The United States Army is composed of three components: the Active Army, the Reserve Army and the Army National Guard. All have proved essential in supporting war efforts during the 1991 Gulf War, peacekeeping in Bosnia and Herzegovina, Macedonia and Kosovo, and most recently as part of the “Global War on Terrorism” in Iraq and Afghanistan.
Under the National Guard Act of 1933, Guard members are considered members of the Army at all times.
During the same period, Guard members have performed with distinction in their traditional roles of disaster relief and aiding efforts to control civil disturbances. Examples include responding to the 1992 Los Angeles riots; and to Hurricanes Katrina in 2005, Irene in 2011, and Sandy and Isaac in 2012.
Recent budget imperatives, including the Budget Control Act of 2011, several years of continuing resolutions and the ensuing sequester have taken a toll, reducing the strength of the total Army and forcing some difficult decisions.
The US secretary of defense has approved a plan to cut the Army’s size from 570,000 to 420,000 soldiers by fiscal 2019 and to reduce the Guard from 354,000 to 315,000. This is a painful reality, though necessary to deal with today’s fiscal constraints.
But the Aviation Restructure Plan, announced in January, has created deep fissures between the Active Army and the Guard, which might have been avoided through more careful planning. As a result, members of the Guard today question the Army’s appreciation of its historic roles and contributions. Staffers on Capitol Hill report the pushback has been fast and furious.
The restructuring includes the divestiture of the Army’s fleet of OH-58 Kiowa Warrior helicopters and the transfer to the Active Army of the Guard’s entire fleet of 192 AH-64 Apache attack choppers, upgraded to the latest E standard, to fulfill the Army’s scout reconnaissance mission. The Guard would receive 111 UH-60L Black Hawk utility helicopters in return, and the Army would divest its TH-67 trainer helicopters and replace them with more modern LUH-72s.
At first glance, this might appear to be a reasonable solution. After all, in the words of one Army spokesman, “State governors need Black Hawks [for disaster relief] far more than attack helicopters.”
There was a time, long before 1990, when this thinking permeated the military. The modern National Guard traces its origins to Dec. 13, 1636, when the Massachusetts Bay Colony perceived the need to defend itself against American Indians. Early militias distinguished themselves during the French and Indian War and the American Revolution. Later the Guard performed honorably during World War I, World War II at Omaha Beach, and the Korean War.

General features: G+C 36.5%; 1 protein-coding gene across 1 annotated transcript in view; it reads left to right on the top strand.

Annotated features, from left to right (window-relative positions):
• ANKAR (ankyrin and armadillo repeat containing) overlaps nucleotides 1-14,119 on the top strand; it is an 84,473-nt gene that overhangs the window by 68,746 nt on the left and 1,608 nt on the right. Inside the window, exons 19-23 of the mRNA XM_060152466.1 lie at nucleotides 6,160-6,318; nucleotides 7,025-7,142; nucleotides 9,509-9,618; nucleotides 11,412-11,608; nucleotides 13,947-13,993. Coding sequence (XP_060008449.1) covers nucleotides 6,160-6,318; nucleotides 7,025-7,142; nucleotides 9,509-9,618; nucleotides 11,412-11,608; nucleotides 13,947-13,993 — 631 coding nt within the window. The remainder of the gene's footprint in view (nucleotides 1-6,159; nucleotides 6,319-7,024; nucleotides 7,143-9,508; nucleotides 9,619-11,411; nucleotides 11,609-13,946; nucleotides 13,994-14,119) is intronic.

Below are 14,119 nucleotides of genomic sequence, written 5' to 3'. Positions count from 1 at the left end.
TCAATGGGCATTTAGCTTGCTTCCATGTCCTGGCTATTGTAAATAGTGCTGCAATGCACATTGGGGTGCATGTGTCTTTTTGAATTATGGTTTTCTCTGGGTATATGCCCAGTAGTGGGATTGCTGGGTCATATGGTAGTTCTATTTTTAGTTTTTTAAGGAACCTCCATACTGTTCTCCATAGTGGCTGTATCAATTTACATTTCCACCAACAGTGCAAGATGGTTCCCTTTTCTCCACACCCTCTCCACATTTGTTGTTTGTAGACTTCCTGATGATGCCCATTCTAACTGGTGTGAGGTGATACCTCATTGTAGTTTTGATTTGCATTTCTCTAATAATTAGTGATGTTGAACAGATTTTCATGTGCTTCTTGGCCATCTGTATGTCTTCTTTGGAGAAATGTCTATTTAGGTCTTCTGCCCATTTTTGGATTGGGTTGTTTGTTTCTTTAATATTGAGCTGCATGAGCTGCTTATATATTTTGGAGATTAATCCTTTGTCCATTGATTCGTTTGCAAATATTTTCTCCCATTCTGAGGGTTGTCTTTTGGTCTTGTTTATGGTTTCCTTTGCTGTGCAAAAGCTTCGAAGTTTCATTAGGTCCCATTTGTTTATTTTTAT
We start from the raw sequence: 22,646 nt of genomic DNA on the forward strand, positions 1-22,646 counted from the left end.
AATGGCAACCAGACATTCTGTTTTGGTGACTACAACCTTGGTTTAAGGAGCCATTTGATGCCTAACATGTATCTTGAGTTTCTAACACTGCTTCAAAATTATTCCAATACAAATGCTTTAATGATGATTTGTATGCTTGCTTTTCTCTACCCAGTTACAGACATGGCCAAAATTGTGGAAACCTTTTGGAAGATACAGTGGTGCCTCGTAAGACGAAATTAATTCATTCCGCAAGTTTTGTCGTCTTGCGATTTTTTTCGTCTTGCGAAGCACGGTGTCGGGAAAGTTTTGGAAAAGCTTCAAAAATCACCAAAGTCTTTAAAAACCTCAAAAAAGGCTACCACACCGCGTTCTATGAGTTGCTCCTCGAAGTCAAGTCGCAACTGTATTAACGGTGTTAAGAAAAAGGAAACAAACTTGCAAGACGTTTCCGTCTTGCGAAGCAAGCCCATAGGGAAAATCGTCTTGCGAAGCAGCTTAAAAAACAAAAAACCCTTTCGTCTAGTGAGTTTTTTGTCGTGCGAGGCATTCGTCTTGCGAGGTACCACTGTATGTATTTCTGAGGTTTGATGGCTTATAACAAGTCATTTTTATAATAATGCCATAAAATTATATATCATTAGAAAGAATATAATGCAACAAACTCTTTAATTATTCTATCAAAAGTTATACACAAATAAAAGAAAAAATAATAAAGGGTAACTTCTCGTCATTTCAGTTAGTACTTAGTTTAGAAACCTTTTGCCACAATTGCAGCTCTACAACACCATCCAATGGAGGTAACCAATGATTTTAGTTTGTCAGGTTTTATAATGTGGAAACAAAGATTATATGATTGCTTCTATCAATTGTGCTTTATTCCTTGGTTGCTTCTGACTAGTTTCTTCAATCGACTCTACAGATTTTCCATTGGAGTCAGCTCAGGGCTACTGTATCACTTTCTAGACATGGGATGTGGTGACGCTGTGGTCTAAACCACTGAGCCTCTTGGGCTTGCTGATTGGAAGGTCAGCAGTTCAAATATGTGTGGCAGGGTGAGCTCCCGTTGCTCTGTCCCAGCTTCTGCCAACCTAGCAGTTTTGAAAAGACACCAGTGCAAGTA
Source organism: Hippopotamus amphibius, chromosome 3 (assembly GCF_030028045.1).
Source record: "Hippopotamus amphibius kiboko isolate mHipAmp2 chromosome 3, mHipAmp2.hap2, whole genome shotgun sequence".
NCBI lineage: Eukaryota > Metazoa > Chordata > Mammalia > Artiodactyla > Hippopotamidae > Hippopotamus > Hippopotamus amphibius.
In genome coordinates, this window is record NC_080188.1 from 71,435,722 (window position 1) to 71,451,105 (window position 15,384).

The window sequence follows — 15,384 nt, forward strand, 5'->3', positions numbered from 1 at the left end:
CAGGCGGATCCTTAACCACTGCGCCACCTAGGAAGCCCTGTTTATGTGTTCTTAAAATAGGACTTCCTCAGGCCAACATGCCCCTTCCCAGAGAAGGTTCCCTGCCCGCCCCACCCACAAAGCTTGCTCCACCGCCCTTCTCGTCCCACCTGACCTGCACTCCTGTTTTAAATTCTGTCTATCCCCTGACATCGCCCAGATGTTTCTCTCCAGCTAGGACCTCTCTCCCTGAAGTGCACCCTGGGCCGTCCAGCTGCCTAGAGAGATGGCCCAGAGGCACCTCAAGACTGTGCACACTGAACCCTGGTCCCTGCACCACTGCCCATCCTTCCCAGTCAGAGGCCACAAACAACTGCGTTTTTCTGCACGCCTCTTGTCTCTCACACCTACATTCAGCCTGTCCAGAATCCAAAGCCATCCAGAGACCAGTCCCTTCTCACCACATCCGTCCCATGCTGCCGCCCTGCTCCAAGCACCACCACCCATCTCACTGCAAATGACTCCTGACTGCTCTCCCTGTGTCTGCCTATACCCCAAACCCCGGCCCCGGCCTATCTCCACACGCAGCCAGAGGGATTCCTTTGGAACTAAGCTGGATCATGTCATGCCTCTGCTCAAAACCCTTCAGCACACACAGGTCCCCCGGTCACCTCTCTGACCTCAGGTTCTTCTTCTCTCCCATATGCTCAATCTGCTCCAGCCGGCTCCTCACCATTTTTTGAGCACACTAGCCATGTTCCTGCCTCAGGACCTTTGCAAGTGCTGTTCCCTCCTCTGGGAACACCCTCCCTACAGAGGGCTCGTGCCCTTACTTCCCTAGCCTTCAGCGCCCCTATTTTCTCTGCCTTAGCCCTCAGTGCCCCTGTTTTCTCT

During the Vietnam War, however, the administration of President Lyndon B. Johnson decided upon a draft to augment the Army’s active-duty strength rather than calling on the National Guard and reserve. As a result, membership in the Guard became a way to avoid service in an unpopular war.
That was true in my hometown, Augusta, Ga., and many other communities. My generation remembers all too well the Ohio National Guard’s use of lethal force during the May 1970 protests at Kent State University, a stain that has taken years to remove.
The Army’s experience in Vietnam led to the creation of the 1973 Total Force Policy, a major change promoted by then-Army Chief of Staff Gen. Creighton Abrams. Under the policy, the National Guard was transformed from a strategic reserve into an operational force.
As a result, today’s Guard units are interchangeable with those of the Army. National Guard pilots, many of whom have served multiple tours in Iraq and Afghanistan, are among the most capable and experienced in any service branch.
So the announcement of the Army Aviation Restructuring Plan, and the Army’s apparent willingness to dismiss the Guard component as something akin to a local militia, as opposed to an equal partner, represents a major step back for a community that has suffered casualties, losses and privations no different than Big Army. In so doing, the Army has inflicted on its Guard members a psychic pain that may take generations to heal.
By M.E. Rhett Flater, a former executive director of AHS International (1991 to 2011), a professional technical society for vertical flight. He advises government and industry on aerospace and defense industrial base issues.■
M.E. Rhett Flater is a former executive director of AHS International (1991 to 2011), a professional technical society for vertical flight. He advises government and industry on aerospace and defense industrial base issues.